A recent article in The Atlantic featured this headline: "Old Earth, Young Minds: Evangelical Homeschoolers Embrace Evolution." It then went on to offer anecdotal evidence indicating, "More Christian parents are asking for mainstream science in their children's curricula."
According to the article, the vast majority of Christian educational materials on science and evolution favor young-earth creationism--the view that God specially created the earth thousands of years ago. "[E]vangelical families who embrace modern science are becoming more vocal about it," reads the article, suggesting that modern science is about evolution, not young or even old-earth creationism. Today's homeschool science textbooks, says the article, reject "modern science."
This is not a new debate. Science and faith are often portrayed in the media as being incompatible. We're told that science emphasizes reason, facts, and evidence, while faith is blind, solely about emotion, and has no basis in evidence. This, of course, is far from the truth. Not only are some scientists biased in the defense of their underlying worldview--naturalism--but many Christians find their faith to be "true and reasonable" (Acts 26:25, NIV) on the basis of an abundance of evidence.
Five years ago I participated in a revision of Sonlight's K-6 science curricula (what we call Science A, B, C, D, E, F, and G). In our introduction to these science levels, we summarize four broad options: non-theistic evolution (naturalism), theistic evolution, young-earth creationism, and old-earth creationism. Obviously, Christians reject non-theistic evolution because by definition that view excludes the supernatural and, with it, God.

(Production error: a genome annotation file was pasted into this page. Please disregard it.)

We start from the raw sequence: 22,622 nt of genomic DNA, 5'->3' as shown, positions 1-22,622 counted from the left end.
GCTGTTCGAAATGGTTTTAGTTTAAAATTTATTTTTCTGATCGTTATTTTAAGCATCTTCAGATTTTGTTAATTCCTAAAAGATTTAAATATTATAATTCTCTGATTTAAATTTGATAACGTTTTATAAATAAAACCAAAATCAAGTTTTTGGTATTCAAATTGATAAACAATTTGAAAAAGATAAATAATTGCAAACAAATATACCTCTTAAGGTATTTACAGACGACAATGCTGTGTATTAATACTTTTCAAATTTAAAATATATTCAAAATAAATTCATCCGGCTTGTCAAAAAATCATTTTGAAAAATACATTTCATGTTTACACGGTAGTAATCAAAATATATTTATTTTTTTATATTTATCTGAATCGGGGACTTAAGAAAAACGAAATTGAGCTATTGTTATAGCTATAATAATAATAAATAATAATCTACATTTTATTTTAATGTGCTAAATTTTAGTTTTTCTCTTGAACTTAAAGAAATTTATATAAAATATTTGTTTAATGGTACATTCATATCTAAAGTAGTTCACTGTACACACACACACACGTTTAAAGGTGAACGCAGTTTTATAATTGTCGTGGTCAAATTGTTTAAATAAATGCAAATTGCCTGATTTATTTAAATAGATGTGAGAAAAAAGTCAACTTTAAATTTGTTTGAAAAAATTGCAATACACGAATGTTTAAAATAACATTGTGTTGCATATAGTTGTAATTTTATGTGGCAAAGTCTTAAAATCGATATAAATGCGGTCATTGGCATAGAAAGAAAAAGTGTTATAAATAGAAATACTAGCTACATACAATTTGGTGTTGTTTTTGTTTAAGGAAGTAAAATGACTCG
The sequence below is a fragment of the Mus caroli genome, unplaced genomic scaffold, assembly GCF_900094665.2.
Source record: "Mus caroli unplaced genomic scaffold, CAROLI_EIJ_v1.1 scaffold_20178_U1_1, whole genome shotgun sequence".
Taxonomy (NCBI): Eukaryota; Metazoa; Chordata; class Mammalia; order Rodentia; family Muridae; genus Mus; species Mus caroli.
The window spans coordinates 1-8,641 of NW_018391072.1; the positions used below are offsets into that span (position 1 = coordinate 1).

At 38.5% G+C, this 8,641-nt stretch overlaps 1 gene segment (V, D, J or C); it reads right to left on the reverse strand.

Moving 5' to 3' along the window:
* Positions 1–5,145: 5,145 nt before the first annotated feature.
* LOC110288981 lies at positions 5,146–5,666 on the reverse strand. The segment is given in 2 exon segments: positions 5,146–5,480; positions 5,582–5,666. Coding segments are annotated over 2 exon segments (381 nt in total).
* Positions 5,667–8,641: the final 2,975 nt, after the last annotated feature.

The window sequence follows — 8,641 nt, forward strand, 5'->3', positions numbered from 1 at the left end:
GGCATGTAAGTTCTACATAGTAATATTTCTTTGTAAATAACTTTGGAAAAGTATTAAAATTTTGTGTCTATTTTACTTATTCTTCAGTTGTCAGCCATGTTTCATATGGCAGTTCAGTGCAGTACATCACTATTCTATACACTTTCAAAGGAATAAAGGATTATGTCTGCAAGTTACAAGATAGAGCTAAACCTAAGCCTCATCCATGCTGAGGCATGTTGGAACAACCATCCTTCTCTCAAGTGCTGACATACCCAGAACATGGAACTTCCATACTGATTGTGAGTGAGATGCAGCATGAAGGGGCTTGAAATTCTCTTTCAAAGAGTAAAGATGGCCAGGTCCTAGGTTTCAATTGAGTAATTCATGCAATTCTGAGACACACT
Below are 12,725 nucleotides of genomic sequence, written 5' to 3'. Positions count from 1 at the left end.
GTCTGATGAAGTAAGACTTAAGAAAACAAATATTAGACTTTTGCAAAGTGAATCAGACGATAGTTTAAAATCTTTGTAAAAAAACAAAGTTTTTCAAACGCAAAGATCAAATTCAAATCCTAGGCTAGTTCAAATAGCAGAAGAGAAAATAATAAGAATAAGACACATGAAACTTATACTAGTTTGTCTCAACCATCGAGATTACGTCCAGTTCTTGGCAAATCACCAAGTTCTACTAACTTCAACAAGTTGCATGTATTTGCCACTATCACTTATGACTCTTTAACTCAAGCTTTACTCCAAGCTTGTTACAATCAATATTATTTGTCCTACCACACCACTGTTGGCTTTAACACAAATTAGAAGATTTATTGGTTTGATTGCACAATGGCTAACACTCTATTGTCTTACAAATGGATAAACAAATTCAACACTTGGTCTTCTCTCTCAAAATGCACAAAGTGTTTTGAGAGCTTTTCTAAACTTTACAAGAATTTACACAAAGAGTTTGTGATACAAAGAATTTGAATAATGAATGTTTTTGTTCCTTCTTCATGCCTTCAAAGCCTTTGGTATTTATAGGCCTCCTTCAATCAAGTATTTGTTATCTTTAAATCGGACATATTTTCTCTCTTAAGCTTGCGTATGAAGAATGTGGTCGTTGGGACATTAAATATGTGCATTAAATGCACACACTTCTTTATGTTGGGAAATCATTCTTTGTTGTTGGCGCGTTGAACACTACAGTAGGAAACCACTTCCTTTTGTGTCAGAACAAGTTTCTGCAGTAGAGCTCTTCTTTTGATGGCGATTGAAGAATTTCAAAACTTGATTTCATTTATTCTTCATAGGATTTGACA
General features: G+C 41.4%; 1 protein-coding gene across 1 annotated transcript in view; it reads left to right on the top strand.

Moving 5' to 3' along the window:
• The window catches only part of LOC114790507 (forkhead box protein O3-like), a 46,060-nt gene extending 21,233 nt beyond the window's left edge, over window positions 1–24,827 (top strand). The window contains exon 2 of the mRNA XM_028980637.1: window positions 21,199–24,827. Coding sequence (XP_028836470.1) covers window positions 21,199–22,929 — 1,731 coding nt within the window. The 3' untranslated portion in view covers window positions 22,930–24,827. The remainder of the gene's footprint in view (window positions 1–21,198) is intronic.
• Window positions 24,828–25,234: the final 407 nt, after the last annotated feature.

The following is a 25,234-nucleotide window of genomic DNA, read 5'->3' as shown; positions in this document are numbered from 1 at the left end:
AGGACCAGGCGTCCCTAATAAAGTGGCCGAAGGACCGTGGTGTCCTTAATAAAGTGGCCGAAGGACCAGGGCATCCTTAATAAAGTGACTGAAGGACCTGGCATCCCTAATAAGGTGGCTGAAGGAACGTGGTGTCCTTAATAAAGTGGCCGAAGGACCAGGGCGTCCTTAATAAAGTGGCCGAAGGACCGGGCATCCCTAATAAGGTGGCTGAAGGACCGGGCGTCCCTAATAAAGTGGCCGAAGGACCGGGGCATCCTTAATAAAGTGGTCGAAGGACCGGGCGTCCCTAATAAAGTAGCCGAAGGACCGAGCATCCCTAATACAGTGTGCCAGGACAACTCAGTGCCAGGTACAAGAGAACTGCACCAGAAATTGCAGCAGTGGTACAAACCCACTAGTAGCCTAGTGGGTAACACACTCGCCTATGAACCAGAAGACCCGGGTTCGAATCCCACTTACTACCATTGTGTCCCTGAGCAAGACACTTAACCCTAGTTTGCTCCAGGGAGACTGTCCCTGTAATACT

But what about the other options? Young-earth creationism is promoted by organizations such as Answers in Genesis, old-earth creationism is held by Reasons to Believe, while theistic evolution is the view of Biologos. In addition, the Discovery Institute promotes what it calls Intelligent Design, which claims to remain neutral on the question of old versus young earth, but opposes theistic evolution and non-theistic evolution.
My goal here is not to definitively settle the questions surrounding science, faith, and evolution. I know better than to think I can resolve these significant questions in one blog post! I do wonder, however, what you think of these questions.
Is it true that Christian homeschoolers are embracing theistic evolution? (This is the view that God plays a role in the evolutionary process.) Do you teach young-earth creationism? Old-earth creationism? Intelligent Design? How do you go about addressing matters of science and faith? What might you want to see in upper level homeschool science curricula when it comes to these questions? Please let us know in the comments section!